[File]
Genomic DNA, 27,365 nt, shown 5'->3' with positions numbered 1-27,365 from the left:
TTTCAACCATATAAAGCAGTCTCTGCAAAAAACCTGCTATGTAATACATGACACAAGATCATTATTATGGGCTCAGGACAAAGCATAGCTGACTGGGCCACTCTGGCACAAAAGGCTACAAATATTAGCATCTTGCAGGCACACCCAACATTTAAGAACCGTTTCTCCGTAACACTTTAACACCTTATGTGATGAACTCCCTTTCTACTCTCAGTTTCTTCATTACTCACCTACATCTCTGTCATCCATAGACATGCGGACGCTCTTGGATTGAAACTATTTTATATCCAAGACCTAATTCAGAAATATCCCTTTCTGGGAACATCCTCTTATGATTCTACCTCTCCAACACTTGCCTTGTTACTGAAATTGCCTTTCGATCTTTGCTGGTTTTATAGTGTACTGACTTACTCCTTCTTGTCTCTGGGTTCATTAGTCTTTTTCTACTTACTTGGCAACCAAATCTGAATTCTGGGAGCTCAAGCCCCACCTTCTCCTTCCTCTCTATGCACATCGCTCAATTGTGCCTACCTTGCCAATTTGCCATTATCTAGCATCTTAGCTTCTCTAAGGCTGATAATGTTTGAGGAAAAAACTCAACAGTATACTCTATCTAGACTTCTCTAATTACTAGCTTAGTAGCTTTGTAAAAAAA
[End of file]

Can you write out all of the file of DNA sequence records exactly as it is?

Genomic DNA, 27,365 nt, shown 5'->3' with positions numbered 1-27,365 from the left:
TTTCAACCATATAAAGCAGTCTCTGCAAAAAACCTGCTATGTAATACATGACACAAGATCATTATTATGGGCTCAGGACAAAGCATAGCTGACTGGGCCACTCTGGCACAAAAGGCTACAAATATTAGCATCTTGCAGGCACACCCAACATTTAAGAACCGTTTCTCCGTAACACTTTAACACCTTATGTGATGAACTCCCTTTCTACTCTCAGTTTCTTCATTACTCACCTACATCTCTGTCATCCATAGACATGCGGACGCTCTTGGATTGAAACTATTTTATATCCAAGACCTAATTCAGAAATATCCCTTTCTGGGAACATCCTCTTATGATTCTACCTCTCCAACACTTGCCTTGTTACTGAAATTGCCTTTCGATCTTTGCTGGTTTTATAGTGTACTGACTTACTCCTTCTTGTCTCTGGGTTCATTAGTCTTTTTCTACTTACTTGGCAACCAAATCTGAATTCTGGGAGCTCAAGCCCCACCTTCTCCTTCCTCTCTATGCACATCGCTCAATTGTGCCTACCTTGCCAATTTGCCATTATCTAGCATCTTAGCTTCTCTAAGGCTGATAATGTTTGAGGAAAAAACTCAACAGTATACTCTATCTAGACTTCTCTAATTACTAGCTTAGTAGCTTTGTAAAAAAA